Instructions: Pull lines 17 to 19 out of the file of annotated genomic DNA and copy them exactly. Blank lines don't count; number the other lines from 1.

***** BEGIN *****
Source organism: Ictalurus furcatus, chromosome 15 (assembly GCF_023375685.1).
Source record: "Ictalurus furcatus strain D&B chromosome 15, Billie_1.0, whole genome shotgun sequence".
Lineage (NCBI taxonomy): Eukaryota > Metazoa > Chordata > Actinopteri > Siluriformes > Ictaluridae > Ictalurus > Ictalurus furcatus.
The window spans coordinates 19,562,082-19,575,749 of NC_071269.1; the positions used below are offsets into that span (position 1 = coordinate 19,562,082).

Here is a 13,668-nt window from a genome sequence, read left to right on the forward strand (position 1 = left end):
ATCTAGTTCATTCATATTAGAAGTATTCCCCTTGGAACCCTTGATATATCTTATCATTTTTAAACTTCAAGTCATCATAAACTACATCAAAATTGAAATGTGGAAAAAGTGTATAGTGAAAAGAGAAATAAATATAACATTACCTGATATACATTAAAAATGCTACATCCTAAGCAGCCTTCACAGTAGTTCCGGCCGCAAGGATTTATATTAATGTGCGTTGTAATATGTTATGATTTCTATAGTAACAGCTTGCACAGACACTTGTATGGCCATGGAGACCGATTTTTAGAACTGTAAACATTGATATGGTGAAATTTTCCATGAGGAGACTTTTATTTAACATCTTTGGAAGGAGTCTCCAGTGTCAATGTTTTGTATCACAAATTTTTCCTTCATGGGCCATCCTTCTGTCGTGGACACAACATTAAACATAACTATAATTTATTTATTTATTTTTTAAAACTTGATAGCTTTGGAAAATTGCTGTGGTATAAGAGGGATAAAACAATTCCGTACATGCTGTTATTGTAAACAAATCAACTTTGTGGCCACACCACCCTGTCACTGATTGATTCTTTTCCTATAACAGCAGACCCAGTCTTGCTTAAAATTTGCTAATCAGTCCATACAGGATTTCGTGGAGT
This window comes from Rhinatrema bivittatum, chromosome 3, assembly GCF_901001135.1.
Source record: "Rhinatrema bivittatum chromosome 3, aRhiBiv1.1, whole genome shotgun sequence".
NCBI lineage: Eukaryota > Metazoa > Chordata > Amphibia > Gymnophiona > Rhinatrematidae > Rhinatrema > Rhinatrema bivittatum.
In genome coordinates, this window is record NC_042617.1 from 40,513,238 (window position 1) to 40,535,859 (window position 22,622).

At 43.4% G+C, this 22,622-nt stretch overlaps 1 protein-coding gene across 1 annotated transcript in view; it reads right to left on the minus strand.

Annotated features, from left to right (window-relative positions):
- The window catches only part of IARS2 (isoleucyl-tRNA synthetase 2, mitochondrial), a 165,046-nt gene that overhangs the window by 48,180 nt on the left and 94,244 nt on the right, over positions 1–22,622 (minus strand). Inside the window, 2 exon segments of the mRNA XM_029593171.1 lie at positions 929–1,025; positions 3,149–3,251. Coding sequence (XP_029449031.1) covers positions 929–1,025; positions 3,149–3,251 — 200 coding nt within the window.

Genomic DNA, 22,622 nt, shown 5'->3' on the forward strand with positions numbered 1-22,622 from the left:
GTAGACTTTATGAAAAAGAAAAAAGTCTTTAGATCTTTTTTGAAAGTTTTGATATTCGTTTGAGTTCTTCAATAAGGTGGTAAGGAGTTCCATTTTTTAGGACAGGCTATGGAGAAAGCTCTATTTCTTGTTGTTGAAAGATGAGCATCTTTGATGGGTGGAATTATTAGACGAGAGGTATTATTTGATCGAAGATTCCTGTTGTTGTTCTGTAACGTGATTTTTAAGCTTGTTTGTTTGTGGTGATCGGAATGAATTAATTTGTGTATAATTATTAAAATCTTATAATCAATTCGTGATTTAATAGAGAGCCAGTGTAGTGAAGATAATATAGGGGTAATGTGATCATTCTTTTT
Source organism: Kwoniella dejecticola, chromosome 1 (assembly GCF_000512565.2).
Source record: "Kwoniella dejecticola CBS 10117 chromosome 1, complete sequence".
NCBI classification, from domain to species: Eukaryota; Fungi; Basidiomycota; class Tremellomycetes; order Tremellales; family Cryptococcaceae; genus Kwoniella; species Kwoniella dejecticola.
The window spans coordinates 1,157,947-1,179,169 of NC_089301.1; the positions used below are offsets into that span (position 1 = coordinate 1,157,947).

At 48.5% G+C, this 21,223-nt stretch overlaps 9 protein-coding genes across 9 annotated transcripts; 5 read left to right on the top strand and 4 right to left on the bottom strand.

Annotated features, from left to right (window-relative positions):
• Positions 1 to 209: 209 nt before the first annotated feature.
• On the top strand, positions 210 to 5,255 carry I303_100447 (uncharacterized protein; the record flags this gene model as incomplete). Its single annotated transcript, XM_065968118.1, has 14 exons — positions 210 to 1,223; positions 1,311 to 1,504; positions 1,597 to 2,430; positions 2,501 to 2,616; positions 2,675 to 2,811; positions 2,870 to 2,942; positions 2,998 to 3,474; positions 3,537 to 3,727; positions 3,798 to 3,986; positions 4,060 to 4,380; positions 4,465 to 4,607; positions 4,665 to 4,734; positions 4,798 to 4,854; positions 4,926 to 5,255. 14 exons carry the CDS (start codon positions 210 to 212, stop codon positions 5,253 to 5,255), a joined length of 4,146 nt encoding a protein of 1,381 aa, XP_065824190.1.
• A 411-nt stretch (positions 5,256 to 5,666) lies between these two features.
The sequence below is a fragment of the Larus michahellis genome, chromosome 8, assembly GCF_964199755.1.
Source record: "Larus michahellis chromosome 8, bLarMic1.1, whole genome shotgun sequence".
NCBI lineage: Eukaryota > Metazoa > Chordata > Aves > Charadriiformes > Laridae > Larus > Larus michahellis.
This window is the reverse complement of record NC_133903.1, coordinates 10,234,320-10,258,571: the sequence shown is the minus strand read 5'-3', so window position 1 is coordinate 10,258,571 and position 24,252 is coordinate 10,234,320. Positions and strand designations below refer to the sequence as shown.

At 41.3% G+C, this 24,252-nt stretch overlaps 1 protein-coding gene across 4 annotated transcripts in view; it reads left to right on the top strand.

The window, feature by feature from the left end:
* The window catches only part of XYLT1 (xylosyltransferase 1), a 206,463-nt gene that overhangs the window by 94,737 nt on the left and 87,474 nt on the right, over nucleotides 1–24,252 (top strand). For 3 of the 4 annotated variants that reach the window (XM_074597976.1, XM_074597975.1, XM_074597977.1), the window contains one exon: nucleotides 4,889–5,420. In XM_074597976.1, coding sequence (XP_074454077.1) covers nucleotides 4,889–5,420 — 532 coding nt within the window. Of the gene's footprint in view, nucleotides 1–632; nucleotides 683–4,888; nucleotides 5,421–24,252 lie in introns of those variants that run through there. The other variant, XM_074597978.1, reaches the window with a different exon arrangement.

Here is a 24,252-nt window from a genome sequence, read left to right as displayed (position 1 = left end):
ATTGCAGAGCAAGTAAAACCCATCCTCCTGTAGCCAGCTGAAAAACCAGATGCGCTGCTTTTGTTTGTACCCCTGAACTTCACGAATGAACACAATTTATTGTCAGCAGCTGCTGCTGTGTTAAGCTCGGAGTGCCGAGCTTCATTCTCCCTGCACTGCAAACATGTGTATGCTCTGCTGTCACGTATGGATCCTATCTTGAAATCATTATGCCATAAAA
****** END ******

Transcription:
Source record: "Kwoniella dejecticola CBS 10117 chromosome 1, complete sequence".
NCBI classification, from domain to species: Eukaryota; Fungi; Basidiomycota; class Tremellomycetes; order Tremellales; family Cryptococcaceae; genus Kwoniella; species Kwoniella dejecticola.
The window spans coordinates 1,157,947-1,179,169 of NC_089301.1; the positions used below are offsets into that span (position 1 = coordinate 1,157,947).